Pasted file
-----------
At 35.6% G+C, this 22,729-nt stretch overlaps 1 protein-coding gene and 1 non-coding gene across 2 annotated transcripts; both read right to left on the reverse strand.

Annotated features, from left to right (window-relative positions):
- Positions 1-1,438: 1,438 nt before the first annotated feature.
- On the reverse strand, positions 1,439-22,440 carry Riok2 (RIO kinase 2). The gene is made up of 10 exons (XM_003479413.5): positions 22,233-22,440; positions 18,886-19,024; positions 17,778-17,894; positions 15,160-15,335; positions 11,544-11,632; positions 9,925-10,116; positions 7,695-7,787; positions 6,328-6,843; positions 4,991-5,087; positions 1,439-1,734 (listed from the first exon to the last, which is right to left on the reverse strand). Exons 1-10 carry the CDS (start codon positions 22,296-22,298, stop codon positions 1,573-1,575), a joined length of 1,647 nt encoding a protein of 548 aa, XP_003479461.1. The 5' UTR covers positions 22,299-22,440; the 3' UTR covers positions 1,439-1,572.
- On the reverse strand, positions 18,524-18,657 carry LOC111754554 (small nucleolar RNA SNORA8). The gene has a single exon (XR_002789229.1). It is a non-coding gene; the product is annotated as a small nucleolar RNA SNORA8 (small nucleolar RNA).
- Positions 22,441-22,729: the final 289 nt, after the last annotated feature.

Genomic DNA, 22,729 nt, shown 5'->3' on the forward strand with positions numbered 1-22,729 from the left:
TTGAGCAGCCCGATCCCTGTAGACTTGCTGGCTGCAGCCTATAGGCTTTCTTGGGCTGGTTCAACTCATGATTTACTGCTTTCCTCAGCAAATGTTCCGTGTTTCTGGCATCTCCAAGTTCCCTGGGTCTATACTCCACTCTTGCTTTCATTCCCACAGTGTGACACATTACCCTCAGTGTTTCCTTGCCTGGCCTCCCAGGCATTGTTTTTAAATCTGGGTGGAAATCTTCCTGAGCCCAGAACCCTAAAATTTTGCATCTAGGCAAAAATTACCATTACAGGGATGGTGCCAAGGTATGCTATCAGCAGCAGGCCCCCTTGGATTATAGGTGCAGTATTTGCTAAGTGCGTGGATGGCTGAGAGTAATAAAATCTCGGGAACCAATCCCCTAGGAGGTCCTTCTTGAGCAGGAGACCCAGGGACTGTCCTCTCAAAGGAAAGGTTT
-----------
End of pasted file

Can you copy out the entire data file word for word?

At 35.6% G+C, this 22,729-nt stretch overlaps 1 protein-coding gene and 1 non-coding gene across 2 annotated transcripts; both read right to left on the reverse strand.

Annotated features, from left to right (window-relative positions):
- Positions 1-1,438: 1,438 nt before the first annotated feature.
- On the reverse strand, positions 1,439-22,440 carry Riok2 (RIO kinase 2). The gene is made up of 10 exons (XM_003479413.5): positions 22,233-22,440; positions 18,886-19,024; positions 17,778-17,894; positions 15,160-15,335; positions 11,544-11,632; positions 9,925-10,116; positions 7,695-7,787; positions 6,328-6,843; positions 4,991-5,087; positions 1,439-1,734 (listed from the first exon to the last, which is right to left on the reverse strand). Exons 1-10 carry the CDS (start codon positions 22,296-22,298, stop codon positions 1,573-1,575), a joined length of 1,647 nt encoding a protein of 548 aa, XP_003479461.1. The 5' UTR covers positions 22,299-22,440; the 3' UTR covers positions 1,439-1,572.
- On the reverse strand, positions 18,524-18,657 carry LOC111754554 (small nucleolar RNA SNORA8). The gene has a single exon (XR_002789229.1). It is a non-coding gene; the product is annotated as a small nucleolar RNA SNORA8 (small nucleolar RNA).
- Positions 22,441-22,729: the final 289 nt, after the last annotated feature.

Genomic DNA, 22,729 nt, shown 5'->3' on the forward strand with positions numbered 1-22,729 from the left:
TTGAGCAGCCCGATCCCTGTAGACTTGCTGGCTGCAGCCTATAGGCTTTCTTGGGCTGGTTCAACTCATGATTTACTGCTTTCCTCAGCAAATGTTCCGTGTTTCTGGCATCTCCAAGTTCCCTGGGTCTATACTCCACTCTTGCTTTCATTCCCACAGTGTGACACATTACCCTCAGTGTTTCCTTGCCTGGCCTCCCAGGCATTGTTTTTAAATCTGGGTGGAAATCTTCCTGAGCCCAGAACCCTAAAATTTTGCATCTAGGCAAAAATTACCATTACAGGGATGGTGCCAAGGTATGCTATCAGCAGCAGGCCCCCTTGGATTATAGGTGCAGTATTTGCTAAGTGCGTGGATGGCTGAGAGTAATAAAATCTCGGGAACCAATCCCCTAGGAGGTCCTTCTTGAGCAGGAGACCCAGGGACTGTCCTCTCAAAGGAAAGGTTT